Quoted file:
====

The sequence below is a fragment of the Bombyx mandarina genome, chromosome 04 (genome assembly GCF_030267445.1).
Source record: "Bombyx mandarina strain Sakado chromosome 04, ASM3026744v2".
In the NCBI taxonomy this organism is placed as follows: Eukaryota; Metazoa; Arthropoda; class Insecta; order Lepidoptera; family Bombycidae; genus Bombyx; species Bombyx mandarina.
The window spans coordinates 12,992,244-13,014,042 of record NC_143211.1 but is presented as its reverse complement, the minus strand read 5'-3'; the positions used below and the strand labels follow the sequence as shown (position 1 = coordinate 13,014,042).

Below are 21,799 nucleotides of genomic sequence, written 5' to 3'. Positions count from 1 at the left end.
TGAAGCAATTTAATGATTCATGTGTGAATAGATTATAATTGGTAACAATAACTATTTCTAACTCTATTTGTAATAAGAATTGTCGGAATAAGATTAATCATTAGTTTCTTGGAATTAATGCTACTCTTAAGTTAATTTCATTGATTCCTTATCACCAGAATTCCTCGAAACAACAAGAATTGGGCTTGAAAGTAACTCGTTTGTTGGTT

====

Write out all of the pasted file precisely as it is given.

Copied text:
The sequence below is a fragment of the Bombyx mandarina genome, chromosome 04 (genome assembly GCF_030267445.1).
Source record: "Bombyx mandarina strain Sakado chromosome 04, ASM3026744v2".
In the NCBI taxonomy this organism is placed as follows: Eukaryota; Metazoa; Arthropoda; class Insecta; order Lepidoptera; family Bombycidae; genus Bombyx; species Bombyx mandarina.
The window spans coordinates 12,992,244-13,014,042 of record NC_143211.1 but is presented as its reverse complement, the minus strand read 5'-3'; the positions used below and the strand labels follow the sequence as shown (position 1 = coordinate 13,014,042).

Below are 21,799 nucleotides of genomic sequence, written 5' to 3'. Positions count from 1 at the left end.
TGAAGCAATTTAATGATTCATGTGTGAATAGATTATAATTGGTAACAATAACTATTTCTAACTCTATTTGTAATAAGAATTGTCGGAATAAGATTAATCATTAGTTTCTTGGAATTAATGCTACTCTTAAGTTAATTTCATTGATTCCTTATCACCAGAATTCCTCGAAACAACAAGAATTGGGCTTGAAAGTAACTCGTTTGTTGGTT